I asked about my freedom.

“Of course," he said happily. "You helped me, so I’ll help you. You don’t need to wait here any longer. All I need you to do is sign your release form.”

Kingsley placed a small, printed paper onto the table. It read "CONTRACT OF RELEASE", written in formal letters at the top, with much smaller writing in the body of the sheet. I never read one word of it. I wasn’t waiting here any longer. I signed my name quickly and poorly with a pen provided, and I threw the sheet back at Kingsley. I asked what happened next.

“You’re free, he spoke. You may leave as you please. But remember: Good things only come to those who wait.”

I didn’t say another word to him. I ran out the door behind me. As I ran past the cells, there were no inhabitants. There were no guards in sight. It didn’t faze me. I was here for what felt like years, and time was going slower and slower. I was thinking about making my first step out of this hell, so I didn’t pay attention to any differences that may have come over this time.

The hallway seemed longer than I remembered, as if it were actually a path to different entrance than where I came through. After a few minutes of sprinting through the deserted block of the prison, the door lied within my reach. I pushed it open, and I was momentarily blinded by a great light, the first I’ve seen in months.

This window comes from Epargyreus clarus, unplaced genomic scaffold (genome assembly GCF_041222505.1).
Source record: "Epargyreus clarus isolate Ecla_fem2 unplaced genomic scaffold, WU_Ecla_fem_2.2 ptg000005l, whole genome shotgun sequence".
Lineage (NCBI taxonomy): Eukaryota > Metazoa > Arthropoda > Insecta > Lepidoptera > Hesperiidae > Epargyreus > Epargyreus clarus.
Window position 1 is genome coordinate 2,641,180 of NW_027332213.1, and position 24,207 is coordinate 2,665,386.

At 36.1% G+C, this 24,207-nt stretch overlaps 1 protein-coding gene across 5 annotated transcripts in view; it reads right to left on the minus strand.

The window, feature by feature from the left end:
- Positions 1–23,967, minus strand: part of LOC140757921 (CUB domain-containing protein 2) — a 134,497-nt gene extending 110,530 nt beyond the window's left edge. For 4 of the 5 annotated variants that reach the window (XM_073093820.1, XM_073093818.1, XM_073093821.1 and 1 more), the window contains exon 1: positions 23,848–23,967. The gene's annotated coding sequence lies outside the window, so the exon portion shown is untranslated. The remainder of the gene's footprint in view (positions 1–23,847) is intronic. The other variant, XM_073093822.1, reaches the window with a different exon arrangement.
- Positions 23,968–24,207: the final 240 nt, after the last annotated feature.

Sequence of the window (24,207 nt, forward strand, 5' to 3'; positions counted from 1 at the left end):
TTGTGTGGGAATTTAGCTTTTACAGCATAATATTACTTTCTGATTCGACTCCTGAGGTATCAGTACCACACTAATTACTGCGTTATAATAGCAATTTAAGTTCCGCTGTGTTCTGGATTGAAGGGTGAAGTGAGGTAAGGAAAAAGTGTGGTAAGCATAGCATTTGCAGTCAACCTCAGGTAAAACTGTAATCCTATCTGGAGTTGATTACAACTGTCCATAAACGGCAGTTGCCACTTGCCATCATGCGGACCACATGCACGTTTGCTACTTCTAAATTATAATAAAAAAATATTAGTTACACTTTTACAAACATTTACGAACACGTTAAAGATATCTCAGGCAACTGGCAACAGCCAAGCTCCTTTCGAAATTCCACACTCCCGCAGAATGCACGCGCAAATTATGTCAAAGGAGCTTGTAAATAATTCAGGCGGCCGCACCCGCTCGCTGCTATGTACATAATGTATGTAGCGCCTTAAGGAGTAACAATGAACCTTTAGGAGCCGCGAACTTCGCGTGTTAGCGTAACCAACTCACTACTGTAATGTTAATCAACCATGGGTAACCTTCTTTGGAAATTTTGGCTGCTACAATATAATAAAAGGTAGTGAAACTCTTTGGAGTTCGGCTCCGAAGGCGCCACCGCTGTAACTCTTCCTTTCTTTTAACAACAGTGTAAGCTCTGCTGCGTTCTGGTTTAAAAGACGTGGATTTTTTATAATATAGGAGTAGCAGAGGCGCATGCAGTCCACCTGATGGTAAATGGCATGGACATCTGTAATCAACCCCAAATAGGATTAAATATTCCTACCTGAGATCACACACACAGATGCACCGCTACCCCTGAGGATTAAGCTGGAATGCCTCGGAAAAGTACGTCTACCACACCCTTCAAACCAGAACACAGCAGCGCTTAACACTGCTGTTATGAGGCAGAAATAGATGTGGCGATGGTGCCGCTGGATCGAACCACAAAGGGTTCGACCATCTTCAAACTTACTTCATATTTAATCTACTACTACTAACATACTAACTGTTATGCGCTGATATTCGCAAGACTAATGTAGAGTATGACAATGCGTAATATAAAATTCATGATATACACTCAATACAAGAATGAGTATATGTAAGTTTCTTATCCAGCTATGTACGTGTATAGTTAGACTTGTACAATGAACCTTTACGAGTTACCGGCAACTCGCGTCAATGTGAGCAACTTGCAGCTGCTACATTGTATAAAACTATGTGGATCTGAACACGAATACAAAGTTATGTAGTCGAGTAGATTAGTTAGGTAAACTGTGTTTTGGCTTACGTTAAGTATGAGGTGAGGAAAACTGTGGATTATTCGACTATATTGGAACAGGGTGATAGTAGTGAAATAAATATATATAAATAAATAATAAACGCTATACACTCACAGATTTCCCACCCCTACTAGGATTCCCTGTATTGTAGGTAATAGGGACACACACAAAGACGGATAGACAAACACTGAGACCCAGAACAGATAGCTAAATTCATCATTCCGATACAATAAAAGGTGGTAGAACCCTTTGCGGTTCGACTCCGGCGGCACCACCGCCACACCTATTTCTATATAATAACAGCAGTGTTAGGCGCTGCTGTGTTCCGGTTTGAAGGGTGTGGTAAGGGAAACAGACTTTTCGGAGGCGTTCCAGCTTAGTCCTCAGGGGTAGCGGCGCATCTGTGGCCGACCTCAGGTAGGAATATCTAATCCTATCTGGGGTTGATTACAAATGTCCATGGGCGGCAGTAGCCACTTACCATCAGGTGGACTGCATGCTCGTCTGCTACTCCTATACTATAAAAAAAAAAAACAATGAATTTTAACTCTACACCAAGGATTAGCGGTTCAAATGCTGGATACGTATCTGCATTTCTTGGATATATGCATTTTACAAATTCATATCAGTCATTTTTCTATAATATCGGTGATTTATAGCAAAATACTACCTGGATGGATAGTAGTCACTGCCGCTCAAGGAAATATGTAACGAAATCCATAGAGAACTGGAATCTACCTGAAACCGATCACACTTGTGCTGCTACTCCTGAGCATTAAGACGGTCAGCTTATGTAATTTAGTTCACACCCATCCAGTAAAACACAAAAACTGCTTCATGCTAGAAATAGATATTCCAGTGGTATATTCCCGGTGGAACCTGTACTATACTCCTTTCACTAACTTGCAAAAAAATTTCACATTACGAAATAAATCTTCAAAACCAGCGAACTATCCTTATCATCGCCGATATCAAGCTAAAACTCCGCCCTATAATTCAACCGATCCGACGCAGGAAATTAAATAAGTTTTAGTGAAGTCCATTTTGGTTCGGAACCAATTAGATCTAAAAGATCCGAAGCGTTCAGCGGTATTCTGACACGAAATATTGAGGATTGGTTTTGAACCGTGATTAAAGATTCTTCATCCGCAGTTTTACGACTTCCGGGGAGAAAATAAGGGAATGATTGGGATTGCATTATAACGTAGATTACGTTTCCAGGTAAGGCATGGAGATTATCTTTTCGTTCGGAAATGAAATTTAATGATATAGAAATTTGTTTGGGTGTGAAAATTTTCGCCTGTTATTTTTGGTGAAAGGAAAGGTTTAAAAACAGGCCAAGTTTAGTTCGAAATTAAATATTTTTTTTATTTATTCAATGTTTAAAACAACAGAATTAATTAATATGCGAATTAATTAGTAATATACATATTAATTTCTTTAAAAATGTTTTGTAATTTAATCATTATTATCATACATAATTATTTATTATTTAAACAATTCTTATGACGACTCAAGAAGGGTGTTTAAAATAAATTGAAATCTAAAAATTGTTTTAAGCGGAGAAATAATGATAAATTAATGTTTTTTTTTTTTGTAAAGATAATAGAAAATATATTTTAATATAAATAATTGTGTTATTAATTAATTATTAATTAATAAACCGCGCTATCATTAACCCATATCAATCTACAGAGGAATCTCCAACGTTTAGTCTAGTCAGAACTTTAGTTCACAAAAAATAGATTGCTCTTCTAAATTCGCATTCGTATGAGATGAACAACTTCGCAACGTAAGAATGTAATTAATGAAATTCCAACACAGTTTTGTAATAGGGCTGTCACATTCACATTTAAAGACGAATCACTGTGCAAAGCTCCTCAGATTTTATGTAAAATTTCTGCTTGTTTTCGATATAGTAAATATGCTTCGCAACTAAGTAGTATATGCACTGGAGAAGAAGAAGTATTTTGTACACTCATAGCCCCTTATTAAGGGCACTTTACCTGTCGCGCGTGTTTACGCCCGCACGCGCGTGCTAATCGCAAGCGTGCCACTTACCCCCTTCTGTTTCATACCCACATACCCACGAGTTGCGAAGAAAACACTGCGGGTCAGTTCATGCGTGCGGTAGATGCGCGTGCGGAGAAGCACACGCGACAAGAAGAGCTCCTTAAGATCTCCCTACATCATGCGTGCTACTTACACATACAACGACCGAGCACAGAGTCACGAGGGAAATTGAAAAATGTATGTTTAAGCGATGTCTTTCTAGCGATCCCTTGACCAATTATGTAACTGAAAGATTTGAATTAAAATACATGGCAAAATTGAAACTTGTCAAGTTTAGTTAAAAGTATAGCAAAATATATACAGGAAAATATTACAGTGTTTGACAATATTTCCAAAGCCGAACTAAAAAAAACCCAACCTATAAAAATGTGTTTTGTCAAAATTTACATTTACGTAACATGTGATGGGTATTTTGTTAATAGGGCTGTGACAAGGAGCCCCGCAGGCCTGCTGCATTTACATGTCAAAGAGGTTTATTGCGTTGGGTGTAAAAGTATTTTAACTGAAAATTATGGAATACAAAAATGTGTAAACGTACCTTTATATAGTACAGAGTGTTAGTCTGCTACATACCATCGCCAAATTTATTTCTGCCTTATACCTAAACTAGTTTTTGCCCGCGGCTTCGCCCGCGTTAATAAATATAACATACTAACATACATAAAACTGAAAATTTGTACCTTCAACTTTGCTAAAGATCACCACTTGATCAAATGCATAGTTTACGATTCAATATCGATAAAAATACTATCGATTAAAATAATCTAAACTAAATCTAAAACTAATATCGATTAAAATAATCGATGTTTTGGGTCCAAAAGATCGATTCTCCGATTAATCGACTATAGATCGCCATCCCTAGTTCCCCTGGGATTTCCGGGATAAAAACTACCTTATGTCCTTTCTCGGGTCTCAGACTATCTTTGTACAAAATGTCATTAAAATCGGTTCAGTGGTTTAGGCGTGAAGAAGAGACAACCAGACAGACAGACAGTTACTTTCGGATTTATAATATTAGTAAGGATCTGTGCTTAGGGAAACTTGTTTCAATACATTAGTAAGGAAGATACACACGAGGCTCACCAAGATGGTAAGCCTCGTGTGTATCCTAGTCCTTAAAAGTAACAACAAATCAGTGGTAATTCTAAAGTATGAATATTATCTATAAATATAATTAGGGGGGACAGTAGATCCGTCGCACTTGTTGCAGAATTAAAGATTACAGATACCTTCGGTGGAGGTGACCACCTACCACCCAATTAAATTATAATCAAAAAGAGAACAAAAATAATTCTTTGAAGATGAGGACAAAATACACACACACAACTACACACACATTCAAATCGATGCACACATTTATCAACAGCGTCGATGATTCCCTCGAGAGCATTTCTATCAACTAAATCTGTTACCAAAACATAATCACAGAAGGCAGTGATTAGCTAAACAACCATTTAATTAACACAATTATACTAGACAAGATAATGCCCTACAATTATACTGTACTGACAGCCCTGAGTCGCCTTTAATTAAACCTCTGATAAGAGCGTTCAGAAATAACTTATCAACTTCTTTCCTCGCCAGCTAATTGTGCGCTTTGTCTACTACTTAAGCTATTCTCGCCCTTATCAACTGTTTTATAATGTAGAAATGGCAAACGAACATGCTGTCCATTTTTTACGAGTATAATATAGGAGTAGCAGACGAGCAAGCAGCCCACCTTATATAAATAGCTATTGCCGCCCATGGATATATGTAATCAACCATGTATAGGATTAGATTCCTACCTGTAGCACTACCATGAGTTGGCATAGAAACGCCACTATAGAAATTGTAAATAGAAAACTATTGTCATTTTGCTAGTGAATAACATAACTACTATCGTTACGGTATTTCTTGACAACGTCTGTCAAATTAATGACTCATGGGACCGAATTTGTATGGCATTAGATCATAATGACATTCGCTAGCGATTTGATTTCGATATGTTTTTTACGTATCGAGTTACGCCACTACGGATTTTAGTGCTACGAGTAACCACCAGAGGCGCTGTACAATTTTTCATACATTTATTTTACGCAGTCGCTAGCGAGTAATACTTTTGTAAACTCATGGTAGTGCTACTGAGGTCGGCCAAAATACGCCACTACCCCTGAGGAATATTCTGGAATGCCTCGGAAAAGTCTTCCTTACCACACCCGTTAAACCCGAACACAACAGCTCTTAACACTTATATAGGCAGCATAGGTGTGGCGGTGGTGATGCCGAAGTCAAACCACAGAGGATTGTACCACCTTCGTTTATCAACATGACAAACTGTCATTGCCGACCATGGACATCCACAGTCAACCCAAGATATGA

When the blare cleared, I was struck unnease. The skies were dark, almost with a light tint of red. The distant plains were nothing but a wasteland, with no life in sight. I looked closely down at the ground below me, and noticed that my shoes were slowly melting from the heat of the surface. When I looked back up, I noticed Kingsley standing in front of me, though I couldn’t make out his now unfamiliar face. Out of confusion, I demanded to know where I was.

“You’re where you should be. Good places only come to those who wait their time, and you skipped yours,” he said, with his voice now sounding inhuman. Now free of the prison, my thoughts began to collect and then themselves clear, and I began to shake with terror from the realization.

“You didn’t just leave hell, my friend. You’ve only just arrived.”

Written by Emeryy
Content is available under CC BY-SA